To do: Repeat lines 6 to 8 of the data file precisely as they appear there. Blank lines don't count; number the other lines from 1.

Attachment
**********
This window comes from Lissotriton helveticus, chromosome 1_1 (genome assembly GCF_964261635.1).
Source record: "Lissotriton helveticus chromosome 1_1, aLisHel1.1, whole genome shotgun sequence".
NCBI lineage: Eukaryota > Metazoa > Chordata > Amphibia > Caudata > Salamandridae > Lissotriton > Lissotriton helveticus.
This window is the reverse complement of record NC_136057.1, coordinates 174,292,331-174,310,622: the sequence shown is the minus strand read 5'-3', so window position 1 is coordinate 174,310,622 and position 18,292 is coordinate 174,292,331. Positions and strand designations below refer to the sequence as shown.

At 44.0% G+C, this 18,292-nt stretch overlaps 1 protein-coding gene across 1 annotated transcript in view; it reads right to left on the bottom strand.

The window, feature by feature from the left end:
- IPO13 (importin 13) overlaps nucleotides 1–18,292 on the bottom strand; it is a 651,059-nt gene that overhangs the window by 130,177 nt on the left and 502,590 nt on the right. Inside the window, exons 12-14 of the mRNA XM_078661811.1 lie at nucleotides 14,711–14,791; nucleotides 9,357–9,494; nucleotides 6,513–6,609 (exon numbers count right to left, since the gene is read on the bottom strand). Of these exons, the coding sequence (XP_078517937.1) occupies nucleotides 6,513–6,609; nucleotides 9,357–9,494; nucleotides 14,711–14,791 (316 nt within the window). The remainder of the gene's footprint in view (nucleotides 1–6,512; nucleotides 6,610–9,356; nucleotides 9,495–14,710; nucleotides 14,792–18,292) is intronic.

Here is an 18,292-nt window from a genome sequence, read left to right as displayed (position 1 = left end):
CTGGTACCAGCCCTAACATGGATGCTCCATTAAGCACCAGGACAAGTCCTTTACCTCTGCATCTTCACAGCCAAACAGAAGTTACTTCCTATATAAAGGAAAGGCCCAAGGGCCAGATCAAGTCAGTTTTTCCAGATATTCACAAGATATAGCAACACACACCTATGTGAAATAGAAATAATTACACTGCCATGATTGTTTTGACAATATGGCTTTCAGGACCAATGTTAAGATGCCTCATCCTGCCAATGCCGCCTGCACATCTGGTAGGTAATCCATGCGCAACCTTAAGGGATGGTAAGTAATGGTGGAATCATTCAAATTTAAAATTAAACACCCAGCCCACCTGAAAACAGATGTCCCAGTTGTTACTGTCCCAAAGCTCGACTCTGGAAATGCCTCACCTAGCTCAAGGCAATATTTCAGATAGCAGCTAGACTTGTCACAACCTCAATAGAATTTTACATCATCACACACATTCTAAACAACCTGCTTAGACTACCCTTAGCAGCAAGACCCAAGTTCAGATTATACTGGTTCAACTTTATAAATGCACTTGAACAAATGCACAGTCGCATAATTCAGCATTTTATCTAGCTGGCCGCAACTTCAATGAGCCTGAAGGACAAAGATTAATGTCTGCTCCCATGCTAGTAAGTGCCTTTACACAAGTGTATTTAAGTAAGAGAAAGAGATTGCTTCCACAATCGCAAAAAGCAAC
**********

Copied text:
The window, feature by feature from the left end:
- IPO13 (importin 13) overlaps nucleotides 1–18,292 on the bottom strand; it is a 651,059-nt gene that overhangs the window by 130,177 nt on the left and 502,590 nt on the right. Inside the window, exons 12-14 of the mRNA XM_078661811.1 lie at nucleotides 14,711–14,791; nucleotides 9,357–9,494; nucleotides 6,513–6,609 (exon numbers count right to left, since the gene is read on the bottom strand). Of these exons, the coding sequence (XP_078517937.1) occupies nucleotides 6,513–6,609; nucleotides 9,357–9,494; nucleotides 14,711–14,791 (316 nt within the window). The remainder of the gene's footprint in view (nucleotides 1–6,512; nucleotides 6,610–9,356; nucleotides 9,495–14,710; nucleotides 14,792–18,292) is intronic.

Here is an 18,292-nt window from a genome sequence, read left to right as displayed (position 1 = left end):